These young Palestinian recruits, meanwhile, were not there out of a love of Zionism. They wished to break free of the stifling economic and social restrictions imposed by the military government. A few admit they were enticed too by the chance to mix with kibbutz girls.
Masrawa arrived at his kibbutz, aged 14, under a new Hebrew identity he had been assigned: “Zvi.” But differences of treatment were apparent from the outset.
Palestinian members were required to wear a different uniform and allocated menial tasks. Even Pioneer Youth’s motto prioritized subservience, amending the kibbutz slogan “strong and brave” to “strong and loyal.”
And while the kibbutzim were grudgingly allowing handfuls of Palestinian teens into their midst, they also colluded with the military government to steal the remaining farmlands of the villages from which their Palestinian wards hailed.
There was a subtext of political missionary work too. Avraham Ben Tzur, a Pioneer Youth founder, observed that the aim was to turn impressionable Palestinian youth into ambassadors for the kibbutzim, presumably in the hope that when they returned to their villages they would try to justify to their extended families the theft of the villages’ lands by the kibbutzim.
The project quickly started unraveling when it became clear that Pioneer Youth’s organizers had no vision beyond a parochial, Jewish one.
Feelings bottled up
A heartbreaking, reconstructed scene in “I Used To Be Zvi” shows young Masrawa, filled with the kibbutz ideals of shared, egalitarian living, heading to the offices of the Israel Lands Authority to inquire about setting up the first Arab kibbutz next to his village of Arara, south of Nazareth.
The senior official burdens him with a long list of conditions he must meet before he can be given approval. When Masrawa fulfills his side of the bargain, he is given yet more demands, and more, until finally the exasperated official explains the facts of life to Masrawa.
He tells him the government will never allow an Arab kibbutz. Not only that, he adds: “On the expropriated land of your village we will establish three Jewish communities, which will take up arms when needed.”
The clear implication is that these Jewish communities will, if needs be, use their weapons against Masrawa and his fellow villagers to enforce the theft of Arara’s lands.
Indeed no Palestinian kibbutz, or even a genuinely mixed one, was ever permitted.
Walid Sadik, who later served as a Palestinian member of the Israeli parliament, observed that he and the other Palestinian kibbutzniks had “kept our mouths shut and our feelings bottled up.”
But it was the experience of another Palestinian, Rashid Masarawa, that sounded the death knell of Pioneer Youth.
In the mid-1960s he fell in love with and married a Jewish woman, Tzvia Ben Matityahu, on Kibbutz Hashlosha. Given Israel’s restrictions on mixed marriages, which continue to this day, the couple had to travel abroad to wed.
On their return, they were exiled from Hashlosha, and sought refuge among friends at another kibbutz, Gan Shmuel.
Their application to live there was rejected too, however. The vast majority of members objected because the Masarawa family originated from Sarkas, a village destroyed by Israel in 1948 to prevent its refugees from ever returning. Gan Shmuel had been built on Sarkas’s stolen lands to appropriate them.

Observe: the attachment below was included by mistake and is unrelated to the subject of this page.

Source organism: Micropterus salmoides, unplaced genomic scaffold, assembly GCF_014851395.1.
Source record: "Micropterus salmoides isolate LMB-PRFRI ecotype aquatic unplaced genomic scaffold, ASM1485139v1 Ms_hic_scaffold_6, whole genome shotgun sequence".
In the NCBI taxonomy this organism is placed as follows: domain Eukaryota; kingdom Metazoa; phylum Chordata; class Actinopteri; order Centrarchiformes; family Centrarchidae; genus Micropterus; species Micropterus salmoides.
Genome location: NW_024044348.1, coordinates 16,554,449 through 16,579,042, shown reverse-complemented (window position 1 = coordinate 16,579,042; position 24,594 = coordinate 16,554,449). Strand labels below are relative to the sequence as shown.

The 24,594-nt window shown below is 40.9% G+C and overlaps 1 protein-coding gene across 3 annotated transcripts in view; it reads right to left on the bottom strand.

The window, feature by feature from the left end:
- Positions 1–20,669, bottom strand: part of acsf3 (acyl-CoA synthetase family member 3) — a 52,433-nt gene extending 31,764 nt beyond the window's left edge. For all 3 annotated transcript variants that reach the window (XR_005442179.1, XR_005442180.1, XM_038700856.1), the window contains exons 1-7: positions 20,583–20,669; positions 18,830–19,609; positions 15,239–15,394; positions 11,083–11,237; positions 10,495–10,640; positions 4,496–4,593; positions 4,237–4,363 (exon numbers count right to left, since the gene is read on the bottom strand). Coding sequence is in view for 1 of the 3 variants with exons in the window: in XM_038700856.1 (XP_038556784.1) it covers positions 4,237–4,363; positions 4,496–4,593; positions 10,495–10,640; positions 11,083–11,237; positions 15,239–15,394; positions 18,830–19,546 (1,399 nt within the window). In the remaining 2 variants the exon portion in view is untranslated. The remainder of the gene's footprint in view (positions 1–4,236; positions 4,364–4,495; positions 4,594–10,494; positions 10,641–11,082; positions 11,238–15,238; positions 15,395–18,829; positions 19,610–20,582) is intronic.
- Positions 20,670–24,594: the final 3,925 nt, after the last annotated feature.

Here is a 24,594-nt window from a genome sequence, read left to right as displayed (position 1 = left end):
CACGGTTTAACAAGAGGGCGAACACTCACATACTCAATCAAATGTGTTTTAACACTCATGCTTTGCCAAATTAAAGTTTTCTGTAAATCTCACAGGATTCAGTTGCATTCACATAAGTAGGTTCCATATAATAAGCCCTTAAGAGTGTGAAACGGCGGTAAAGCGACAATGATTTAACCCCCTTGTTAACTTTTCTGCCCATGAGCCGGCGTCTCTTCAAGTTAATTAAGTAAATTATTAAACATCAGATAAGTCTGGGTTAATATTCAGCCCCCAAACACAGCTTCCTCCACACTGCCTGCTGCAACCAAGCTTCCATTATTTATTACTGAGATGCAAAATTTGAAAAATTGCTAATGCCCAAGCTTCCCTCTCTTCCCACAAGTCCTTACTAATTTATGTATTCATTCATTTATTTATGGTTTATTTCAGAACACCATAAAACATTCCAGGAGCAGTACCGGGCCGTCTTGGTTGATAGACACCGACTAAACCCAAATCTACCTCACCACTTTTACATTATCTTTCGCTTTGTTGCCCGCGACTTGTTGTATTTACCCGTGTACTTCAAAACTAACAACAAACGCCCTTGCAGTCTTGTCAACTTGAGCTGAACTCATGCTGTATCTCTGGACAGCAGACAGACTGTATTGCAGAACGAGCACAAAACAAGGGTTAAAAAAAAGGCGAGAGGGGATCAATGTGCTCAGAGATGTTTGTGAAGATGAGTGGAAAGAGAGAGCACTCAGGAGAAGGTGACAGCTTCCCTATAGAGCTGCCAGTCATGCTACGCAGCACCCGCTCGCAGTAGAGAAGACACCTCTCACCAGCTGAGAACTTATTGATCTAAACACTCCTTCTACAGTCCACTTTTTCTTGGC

Masarawa tearfully noted: “If I was accepted as a member, it would mean that I was being returned to my village.” In the Zionist worldview, the danger was that the kibbutz members were being asked to concede something that might set a precedent for a right of return.
‘Sand thrown in our eyes’
The Zionism of these Jewish socialists decisively trumped any semblance of shared humanity or compassion. The Pioneer Youth dissolved soon afterward as young Palestinians in Israel shifted allegiance towards the new Arab nationalism of Nasserist Egypt.
Ben Tzur, founder of Pioneer Youth, recorded his shock to Bechar that, after Israel occupied the West Bank, East Jerusalem and Gaza in 1967, his Palestinian recruits voted down a plan much favored by kibbutz members to create an alternative state for Palestinians outside their homeland, in Jordan.
Masrawa observed: “Looking back now, I say they threw sand in our eyes. They made a mockery of the [kibbutz] ideal.”
No hope of brotherhood
The military government may be a distant memory now but its legacy persists.
Israel’s Jewish character still precludes equality for Palestinians, even those with citizenship. Assumptions among Israeli Jews of disloyalty from Palestinians are still commonplace. Palestinian land is still being Judaized, though now that Palestinian citizens have lost all but a tiny fraction of their lands, that process is chiefly taking place in the occupied territories. Rigid ethnic segregation ensures mixed marriages are still rare and deplored.
Palestinian voting is still no more than window-dressing, and now increasingly characterized by Israeli politicians like Benjamin Netanyahu as fraud. He declared only this month that Palestinian citizens had tried to “steal the election” by exercising their democratic right.
And brotherhood, of course, is today not even an aspiration.
Ugly ethnic supremacism
The “Voice of Ahmad” ends with a short film by two Israeli citizens – one Jewish, the other Palestinian – who have sought a self-imposed exile in Finland. There they live as neighbors, share a passion for sweating it out together in a sauna, and jest about Israel’s destruction by a nuclear bomb.
The Jewish friend, Iddo Soskolne, whose family originates from Poland, says Finns have nicknamed him “felafel” for being from the Middle East.
Finally, the pair concede, they have found equality in their status as a minority, as outsiders, in Finland. They have found a true brotherhood that would be impossible in Israel.
It was, after all, the good guys – the socialists – who established Israel’s version of apartheid alongside and enforced by the “egalitarian” kibbutz. These racist political structures were created by an Israeli Labour party whose political demise is now – after a decade of rule by the ultra-nationalist right – much lamented abroad.
But the reality is that the Zionism of Israel’s founders was as ugly a project of ethnic supremacy as the Zionism of today’s nationalist right led by Netanyahu. Ahmad Masrawa’s story is a helpful reminder of that truth.